“Repairing and Preserving Your Adobe Home”
by Roy E. Spears
copyright 2002-2014. All rights reserved.
Copying, pasting, editing, and/or sharing electronically without prior permission from the author is strictly prohibited.
Sprayers and helpful hints for applying SILOX WATER REPELLENTS
Adobe Masters uses backpack sprayers for all of our spray jobs. At one time I used electricity powered airless sprayers.
In the beginning of my painting career, I became well acquainted and skilled in the proper usage of an airless sprayer, amazed at how efficient and time saving they could be. When I began focusing on restoring adobe homes, I naturally brought into the business my knowledge and respect for the amount of work an airless sprayer could produce. Yet there proved to be fundamental differences between painting and applying water repellents that made the use of an airless sprayer a benefit for the former and a nightmare for the latter.
Often, when painting the exterior of a house, the projects are somewhat centralized. For instance, it may be the front or back porches are the only items that need repainting, or the eaves and fascia. Airless sprayers can be tremendous time savers in these instances and I used them frequently for these applications. When applying a water repellent to the exterior walls of an adobe home, you treat all the walls except for the areas underneath large porches. As previously mentioned, large overhangs and generous porches effectively protect the adobe from the elements, so it is not necessary to treat the adobes underneath them. This translates into considerable savings in money and time masking these areas which are usually covered with multiple windows and sliding glass doors.
You will also be going up on the roof to spray the chimneys and parapet walls. All this running around applying the SILOX with an airless sprayer means you will be dragging and pulling an airless hose around with you wherever you go. This can cause considerable emotional trauma when the hose gets tangled around and caught up in every conceivable place where a hose can become wrapped around: vent pipes, swamp coolers, satellite dishes, skylights, antennas, bushes, walls, rocks, etc. The list is endless, and I believe that one of Murphy’s Laws state that “wherever an airless hose can get tangled up in, be assured that it will happen.”
On one memorable project I was treating both the parapet walls and the chimney on the roof of an adobe home, becoming frustrated because my airless hose kept getting wedged between the mission tiles covering the front porch. Since I had the sprayer on the ground with the hose draped over the parapet walls and falling on and between the mission tiles, it seemed that after every few feet I would have to stop and jerk the hose free. This is not as easy as it sounds: if you jerk the hose too hard you can break any number of the tiles, so you have to exercise extreme caution.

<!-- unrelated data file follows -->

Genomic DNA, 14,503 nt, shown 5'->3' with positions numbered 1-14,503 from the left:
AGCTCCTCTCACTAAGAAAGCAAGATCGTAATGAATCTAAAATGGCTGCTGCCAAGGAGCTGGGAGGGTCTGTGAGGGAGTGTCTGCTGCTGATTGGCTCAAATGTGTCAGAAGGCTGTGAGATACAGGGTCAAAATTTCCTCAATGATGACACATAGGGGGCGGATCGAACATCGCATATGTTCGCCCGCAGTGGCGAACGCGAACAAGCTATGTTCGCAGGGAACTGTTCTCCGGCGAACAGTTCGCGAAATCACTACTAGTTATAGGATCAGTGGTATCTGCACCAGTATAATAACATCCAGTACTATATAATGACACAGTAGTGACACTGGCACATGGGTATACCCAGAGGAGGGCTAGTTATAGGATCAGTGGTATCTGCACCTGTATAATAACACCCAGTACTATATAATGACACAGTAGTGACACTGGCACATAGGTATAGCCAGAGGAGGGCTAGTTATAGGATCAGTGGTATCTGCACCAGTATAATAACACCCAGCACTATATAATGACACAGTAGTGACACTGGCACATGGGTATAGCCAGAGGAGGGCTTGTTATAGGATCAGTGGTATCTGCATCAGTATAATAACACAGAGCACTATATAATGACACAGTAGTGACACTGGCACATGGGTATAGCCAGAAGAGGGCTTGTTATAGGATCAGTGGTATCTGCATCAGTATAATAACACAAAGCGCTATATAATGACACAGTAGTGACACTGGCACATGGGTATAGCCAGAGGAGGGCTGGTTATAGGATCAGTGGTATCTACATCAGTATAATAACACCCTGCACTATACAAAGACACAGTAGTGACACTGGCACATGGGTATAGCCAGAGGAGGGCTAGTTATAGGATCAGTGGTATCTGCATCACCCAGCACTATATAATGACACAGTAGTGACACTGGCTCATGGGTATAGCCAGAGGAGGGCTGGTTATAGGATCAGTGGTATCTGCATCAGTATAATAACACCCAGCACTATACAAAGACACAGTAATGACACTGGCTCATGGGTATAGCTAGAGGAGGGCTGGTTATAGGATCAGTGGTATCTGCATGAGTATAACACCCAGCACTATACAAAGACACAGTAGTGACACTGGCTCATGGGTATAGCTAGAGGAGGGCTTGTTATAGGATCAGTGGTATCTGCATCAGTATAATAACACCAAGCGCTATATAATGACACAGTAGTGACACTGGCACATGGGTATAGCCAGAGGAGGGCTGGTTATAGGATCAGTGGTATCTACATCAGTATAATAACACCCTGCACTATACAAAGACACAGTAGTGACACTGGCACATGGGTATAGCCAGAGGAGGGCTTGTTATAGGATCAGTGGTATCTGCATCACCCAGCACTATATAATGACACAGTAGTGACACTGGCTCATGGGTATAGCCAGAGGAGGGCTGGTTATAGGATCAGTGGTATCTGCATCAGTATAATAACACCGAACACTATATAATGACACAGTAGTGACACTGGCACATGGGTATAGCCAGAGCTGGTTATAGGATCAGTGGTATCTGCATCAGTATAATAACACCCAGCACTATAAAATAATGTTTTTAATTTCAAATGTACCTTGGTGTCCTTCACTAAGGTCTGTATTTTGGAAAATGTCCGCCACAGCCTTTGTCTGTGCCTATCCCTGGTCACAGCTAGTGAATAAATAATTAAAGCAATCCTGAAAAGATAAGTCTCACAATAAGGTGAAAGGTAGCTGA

Just prior to climbing on the roof to spray the adobes, I had filled up my near empty bucket of SILOX placed on the ground; this bucket contained the siphon tube that my airless sprayer was connected to which supplied the water repellent to the airless. Becoming extremely frustrated with the constant entanglement of the airless hose between the mission tiles, I gave the hose a mighty jerk to free it, forgetting that I was at the end of the length of hose at this point with no available slack. That final yank pulled the siphon tube out of the freshly filled bucket of SILOX, tipping its contents onto the customer’s driveway. I think I might have cried over this unfortunate and profit-draining incident.
Needless to say, using backpack sprayers solved this annoying and sometimes costly host of problems.
Your airless hose will probably not be of sufficient length to allow you to keep the machine on the ground and still be able to spray all the areas on the roof that need to be reached. This becomes quite strenuous when you must carry the airless up on the roof as you climb the ladder—a chore that I have performed alone on countless occasions. This is not only dangerous but can harm your back, particularly if the sprayer you are carrying is a heavy one. I have predominantly used the ½ horsepower electric Campbell Hausfeld units that do not weigh much; they are not as dangerous to carry as the heavier and more powerful gas or electric units.
What are far more dangerous to drag up on roofs are pressure washers. My company also applies roof coatings, and our standard procedure is to pressure wash the roofs clean before applying the coating. I find it easier to have the pressure washer on the roof while cleaning it than to have the machine sitting on the ground where I am endlessly fighting, pulling and yanking on the hose as I move around the roof. Being extremely heavy gas operated units, it is always a dangerous and comical scene to haul these on a roof.
It started as a two-man operation, with one man following the other up the same ladder. One man climbing up and holding on to the machine with one hand, and the other hand holding the handle of the pressure washer that he carried below him. The other man would stand on the ladder below and hold the pressure washer with his one hand while holding onto the ladder with his other. Slowly, step by step, we would both make our way up the ladder until we reached the roof line, where we would hopefully have a third man waiting up top to help pull the heavy piece of equipment over the parapet and onto the roof.
It was not until many years later that one of my employees had a moment of brilliance and suggested that we make use of two ladders. Leaning side by side a couple of feet next to each other, we would place the pressure washer on the ground between the two ladders, and one of us would grab the handle with one hand and the ladder rung with the other. The other man would do the same with the other handle on the other end of the pressure washer. Then, we would slowly walk up our own ladders in unison, and the entire process was so easy and simple that it made me scratch my head in bewilderment on why I did not think of this idea myself—years earlier.
Backpack sprayers have their disadvantages, however, with the predominant one being the weight of the filled unit on your back. We use five-gallon backpacks, and the weight of this is considerable. Simply trying to pick up a backpack sprayer filled with water repellent and putting it on your back without injuring yourself takes strength and a certain amount of finesse. I have found the best solution is to have someone help me by lifting the backpack up high enough so that I can slip my arms through the straps. Often times this becomes impractical when everyone is engrossed in his or her assigned duties and I can’t rely on someone else always being available to help me out.